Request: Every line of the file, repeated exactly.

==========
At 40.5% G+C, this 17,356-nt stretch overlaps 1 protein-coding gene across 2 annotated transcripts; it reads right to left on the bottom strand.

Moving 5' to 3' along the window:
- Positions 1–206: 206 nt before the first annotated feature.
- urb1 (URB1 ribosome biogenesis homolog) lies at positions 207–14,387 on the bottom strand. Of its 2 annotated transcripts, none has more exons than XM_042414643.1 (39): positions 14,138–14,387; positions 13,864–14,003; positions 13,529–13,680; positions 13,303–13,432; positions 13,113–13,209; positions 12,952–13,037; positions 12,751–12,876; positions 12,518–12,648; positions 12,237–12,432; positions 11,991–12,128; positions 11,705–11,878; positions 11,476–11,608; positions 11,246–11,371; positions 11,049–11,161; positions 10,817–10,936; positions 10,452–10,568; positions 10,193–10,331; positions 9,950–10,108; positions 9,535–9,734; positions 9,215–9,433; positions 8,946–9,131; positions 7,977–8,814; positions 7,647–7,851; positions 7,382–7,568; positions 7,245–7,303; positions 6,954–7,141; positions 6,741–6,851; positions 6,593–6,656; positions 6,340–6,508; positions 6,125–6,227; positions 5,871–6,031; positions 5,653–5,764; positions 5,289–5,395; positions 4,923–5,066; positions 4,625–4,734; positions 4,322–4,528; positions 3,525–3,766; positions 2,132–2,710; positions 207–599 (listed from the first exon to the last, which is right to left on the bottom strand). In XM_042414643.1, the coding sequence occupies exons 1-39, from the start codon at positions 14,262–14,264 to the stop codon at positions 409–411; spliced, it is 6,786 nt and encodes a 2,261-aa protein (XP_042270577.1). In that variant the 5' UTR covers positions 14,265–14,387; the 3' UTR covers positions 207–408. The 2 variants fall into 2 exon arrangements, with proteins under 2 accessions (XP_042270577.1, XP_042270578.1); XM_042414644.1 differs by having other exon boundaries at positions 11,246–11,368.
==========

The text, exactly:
At 40.5% G+C, this 17,356-nt stretch overlaps 1 protein-coding gene across 2 annotated transcripts; it reads right to left on the bottom strand.

Moving 5' to 3' along the window:
- Positions 1–206: 206 nt before the first annotated feature.
- urb1 (URB1 ribosome biogenesis homolog) lies at positions 207–14,387 on the bottom strand. Of its 2 annotated transcripts, none has more exons than XM_042414643.1 (39): positions 14,138–14,387; positions 13,864–14,003; positions 13,529–13,680; positions 13,303–13,432; positions 13,113–13,209; positions 12,952–13,037; positions 12,751–12,876; positions 12,518–12,648; positions 12,237–12,432; positions 11,991–12,128; positions 11,705–11,878; positions 11,476–11,608; positions 11,246–11,371; positions 11,049–11,161; positions 10,817–10,936; positions 10,452–10,568; positions 10,193–10,331; positions 9,950–10,108; positions 9,535–9,734; positions 9,215–9,433; positions 8,946–9,131; positions 7,977–8,814; positions 7,647–7,851; positions 7,382–7,568; positions 7,245–7,303; positions 6,954–7,141; positions 6,741–6,851; positions 6,593–6,656; positions 6,340–6,508; positions 6,125–6,227; positions 5,871–6,031; positions 5,653–5,764; positions 5,289–5,395; positions 4,923–5,066; positions 4,625–4,734; positions 4,322–4,528; positions 3,525–3,766; positions 2,132–2,710; positions 207–599 (listed from the first exon to the last, which is right to left on the bottom strand). In XM_042414643.1, the coding sequence occupies exons 1-39, from the start codon at positions 14,262–14,264 to the stop codon at positions 409–411; spliced, it is 6,786 nt and encodes a 2,261-aa protein (XP_042270577.1). In that variant the 5' UTR covers positions 14,265–14,387; the 3' UTR covers positions 207–408. The 2 variants fall into 2 exon arrangements, with proteins under 2 accessions (XP_042270577.1, XP_042270578.1); XM_042414644.1 differs by having other exon boundaries at positions 11,246–11,368.